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The Work Week with Bassford Remele | Legislative Update | 4/3/23


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The Work Week with Bassford Remele

April 3, 2023

Welcome to another edition of The Work Week with Bassford Remele. Each Monday morning, we will publish and send a new article to your inbox to hopefully assist you in jumpstarting your work week.

Bassford Remele Employment Practice Group


Legislative Update

Kiralyn J. Locke

Winter isn’t slowing down and neither is the Minnesota Legislature. During the current legislative session, Minnesota lawmakers are actively working on proposed bills, many of which will have a significant impact on employers. This legislative update will summarize the employment-related bills that Bassford Remele is closely following. (Note: the title of each act contains a hyperlink to the most recent draft of the legislation.)

The CROWN Act:

Governor Walz signed the CROWN Act into Law on January 31, 2023. The CROWN Act broadens the definition of “race” under the Minnesota Human Rights Act to include “hair texture and hair styles such as braids, locs and twists.” As a result, Minnesotans are protected from discrimination based on race-based hair styles or hair textures. As this law is already in effect, employers should consider providing updated training on workplace discrimination to ensure hair texture and hair styles are included. Employers should also update their policies and handbooks to ensure that any personal-appearance/dress-code standards are facially neutral.

Paid Family and Medical Leave:

As mentioned in last week’s edition of The Work Week, The Minnesota Paid Family and Medical Leave Act grants employees the ability to take up to twelve weeks of paid medical leave per year, and twelve weeks of paid family leave per year. Employees would be entitled to use paid family leave in a more expansive way than leave under the federal Family Medical Leave Act; paid leave will be provided to care for someone an employee has a close relationship with, even if that individual is not a relative. This expansive program would be made possible by a 0.7% payroll tax, 50% of which employers can pass on to employees. The bill is currently in committee with the House and has seen a number of revisions over the past two months. If passed, many employers will need to substantially overhaul their leave processes to comply with these new requirements and educate employees if they elect to pass the 0.35% of the payroll tax onto their employees.

Earned Sick and Safe Time:

The Minnesota Earned Sick and Safe Time program expands existing law related to paid time off for full-time and part-time employees. Under the proposed legislation, employees would accrue one hour of “sick and safe time” for every thirty hours worked, for a maximum of forty-eight hours per year. Employees could use this paid time off for physical and mental ailments that they, or someone they care for, are experiencing. This bill was passed by the House in February and awaits a vote by the Senate. Employers should review their current paid time off policies and ensure they understand the necessary changes if the bill becomes law.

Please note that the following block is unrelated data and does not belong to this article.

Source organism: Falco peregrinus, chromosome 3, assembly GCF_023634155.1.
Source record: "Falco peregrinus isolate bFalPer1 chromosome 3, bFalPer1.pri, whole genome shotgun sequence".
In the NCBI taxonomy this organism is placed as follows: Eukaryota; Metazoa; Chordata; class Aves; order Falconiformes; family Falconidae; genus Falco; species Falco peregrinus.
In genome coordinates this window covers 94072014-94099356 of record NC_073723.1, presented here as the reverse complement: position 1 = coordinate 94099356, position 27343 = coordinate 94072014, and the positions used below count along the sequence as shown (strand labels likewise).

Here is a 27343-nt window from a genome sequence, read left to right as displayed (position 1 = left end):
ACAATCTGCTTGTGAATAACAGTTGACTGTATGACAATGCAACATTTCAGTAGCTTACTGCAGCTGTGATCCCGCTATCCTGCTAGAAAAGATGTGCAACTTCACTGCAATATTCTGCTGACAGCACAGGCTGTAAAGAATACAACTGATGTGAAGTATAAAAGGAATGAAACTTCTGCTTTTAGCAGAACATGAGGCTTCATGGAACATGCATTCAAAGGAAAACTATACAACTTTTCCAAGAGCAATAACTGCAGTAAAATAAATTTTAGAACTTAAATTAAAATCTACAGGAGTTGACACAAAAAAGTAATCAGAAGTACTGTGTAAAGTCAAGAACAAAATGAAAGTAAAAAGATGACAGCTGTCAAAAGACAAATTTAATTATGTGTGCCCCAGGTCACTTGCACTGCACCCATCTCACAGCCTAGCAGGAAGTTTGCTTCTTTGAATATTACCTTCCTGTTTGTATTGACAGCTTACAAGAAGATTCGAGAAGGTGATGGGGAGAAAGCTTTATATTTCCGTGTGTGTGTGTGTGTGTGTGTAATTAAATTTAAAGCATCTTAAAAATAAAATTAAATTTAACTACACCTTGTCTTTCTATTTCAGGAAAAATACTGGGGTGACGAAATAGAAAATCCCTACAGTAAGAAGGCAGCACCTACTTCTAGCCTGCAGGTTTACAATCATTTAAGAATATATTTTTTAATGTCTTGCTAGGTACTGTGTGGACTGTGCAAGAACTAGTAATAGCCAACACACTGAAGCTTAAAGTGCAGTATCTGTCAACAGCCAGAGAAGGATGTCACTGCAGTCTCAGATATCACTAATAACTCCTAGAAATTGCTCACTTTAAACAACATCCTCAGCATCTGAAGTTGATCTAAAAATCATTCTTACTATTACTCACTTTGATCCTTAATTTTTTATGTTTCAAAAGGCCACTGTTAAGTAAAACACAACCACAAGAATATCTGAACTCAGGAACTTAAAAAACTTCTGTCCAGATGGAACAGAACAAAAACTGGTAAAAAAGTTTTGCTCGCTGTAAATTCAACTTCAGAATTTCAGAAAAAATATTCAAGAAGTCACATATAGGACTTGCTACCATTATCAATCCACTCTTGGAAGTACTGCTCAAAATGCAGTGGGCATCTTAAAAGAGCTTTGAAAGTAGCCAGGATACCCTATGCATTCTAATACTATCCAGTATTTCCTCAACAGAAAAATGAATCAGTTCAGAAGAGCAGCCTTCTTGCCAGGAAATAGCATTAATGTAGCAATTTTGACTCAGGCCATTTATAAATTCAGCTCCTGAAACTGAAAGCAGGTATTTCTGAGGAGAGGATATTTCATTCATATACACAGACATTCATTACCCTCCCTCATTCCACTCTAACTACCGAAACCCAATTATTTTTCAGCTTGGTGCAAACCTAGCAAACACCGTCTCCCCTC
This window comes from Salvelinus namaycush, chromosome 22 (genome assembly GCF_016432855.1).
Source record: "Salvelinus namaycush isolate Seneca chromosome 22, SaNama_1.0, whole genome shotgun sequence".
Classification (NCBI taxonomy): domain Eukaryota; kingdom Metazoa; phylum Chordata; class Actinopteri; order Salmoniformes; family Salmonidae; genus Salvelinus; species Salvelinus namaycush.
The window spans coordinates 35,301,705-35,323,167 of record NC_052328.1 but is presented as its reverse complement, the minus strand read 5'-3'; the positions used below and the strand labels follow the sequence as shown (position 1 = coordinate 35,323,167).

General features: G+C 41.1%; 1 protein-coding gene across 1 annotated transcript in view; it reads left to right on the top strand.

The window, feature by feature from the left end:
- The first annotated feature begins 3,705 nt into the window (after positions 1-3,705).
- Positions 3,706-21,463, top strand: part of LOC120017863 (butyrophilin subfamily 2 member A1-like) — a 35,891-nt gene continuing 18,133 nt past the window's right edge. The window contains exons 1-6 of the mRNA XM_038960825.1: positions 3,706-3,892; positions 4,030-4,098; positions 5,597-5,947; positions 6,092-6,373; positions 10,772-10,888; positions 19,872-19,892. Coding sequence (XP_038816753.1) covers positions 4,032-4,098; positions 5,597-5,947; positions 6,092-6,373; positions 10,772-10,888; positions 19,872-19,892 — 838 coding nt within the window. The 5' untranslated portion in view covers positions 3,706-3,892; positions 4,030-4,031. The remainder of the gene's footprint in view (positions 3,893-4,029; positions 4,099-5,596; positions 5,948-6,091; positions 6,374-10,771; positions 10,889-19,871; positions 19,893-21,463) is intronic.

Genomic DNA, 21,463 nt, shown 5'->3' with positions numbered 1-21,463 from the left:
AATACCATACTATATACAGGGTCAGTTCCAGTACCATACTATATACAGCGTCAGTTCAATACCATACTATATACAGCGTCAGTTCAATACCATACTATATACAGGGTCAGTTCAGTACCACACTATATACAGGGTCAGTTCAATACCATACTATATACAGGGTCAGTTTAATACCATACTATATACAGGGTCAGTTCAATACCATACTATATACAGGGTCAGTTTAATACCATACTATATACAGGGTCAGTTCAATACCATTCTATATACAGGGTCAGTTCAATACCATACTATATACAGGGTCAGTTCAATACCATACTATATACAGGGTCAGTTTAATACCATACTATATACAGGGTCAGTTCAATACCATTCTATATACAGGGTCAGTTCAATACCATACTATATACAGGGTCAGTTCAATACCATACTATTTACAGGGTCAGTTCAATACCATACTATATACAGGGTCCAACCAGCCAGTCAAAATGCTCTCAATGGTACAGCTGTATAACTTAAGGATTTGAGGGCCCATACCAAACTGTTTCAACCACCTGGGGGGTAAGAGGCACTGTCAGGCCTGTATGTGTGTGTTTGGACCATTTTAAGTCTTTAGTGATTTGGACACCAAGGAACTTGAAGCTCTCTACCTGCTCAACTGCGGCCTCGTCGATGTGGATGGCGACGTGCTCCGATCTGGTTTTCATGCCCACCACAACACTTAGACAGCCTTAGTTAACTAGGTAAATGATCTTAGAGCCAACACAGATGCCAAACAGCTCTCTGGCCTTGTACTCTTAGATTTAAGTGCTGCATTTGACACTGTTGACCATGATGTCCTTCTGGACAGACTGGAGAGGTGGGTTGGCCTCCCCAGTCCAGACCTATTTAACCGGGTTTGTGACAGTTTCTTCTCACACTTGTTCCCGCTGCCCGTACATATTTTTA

Ban of Noncompete Agreements:

This bill significantly limits the applicability of noncompete agreements in Minnesota. Under this bill, covenants not to compete would be “void and unenforceable” unless entered into as part of a sale or dissolution of a business. Notably, the initial bill only applied to employees who earned below a certain income threshold. That limitation has been removed from the second version of the bill, which would now apply to all employees in Minnesota. The second version of the bill is currently before the Senate Finance Committee. If passed, the ban would apply only to non-compete agreements entered into after the date of enactment and not retroactively, unlike the nation-wide ban currently being considered by the Federal Trade Commission.

Prohibition Against Requiring Employees to Attend Political or Religious Events:

This act would prohibit employers from requiring employees to attend political or religious meetings or listen to political or religious speech. If an employer requires an employee to participate in these activities, the aggrieved employee may bring a civil claim against their employer. The House bill has been introduced, and the companion bill currently sits with the Senate Labor Committee. If passed, employers should pay close attention to whether any employer-sponsored activities contain religious or political content. If so, employees should be given an opportunity to opt-out and should not be penalized in any manner if they exercise that right.

Greater Wage Protection for Construction Workers:

This legislation would provide stronger wage-protection laws for construction workers and allow them to bring civil actions for unpaid wages and overtime. Additionally, it would grant the Minnesota Department of Labor and Industry the power to inspect employment records related to construction wages. The bill is currently pending with the House Ways and Means Committee and the Senate Finance Committee. If passed, construction employers will face greater consequences for wage theft, even if unintentional.


This has been a historically active legislative session for employment law. Our team will continue to monitor these developments to assist our clients in complying with new legislation.


The Work Week with Bassford Remele, 4/3/23 (print version)


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Bassford Remele | April 3, 2023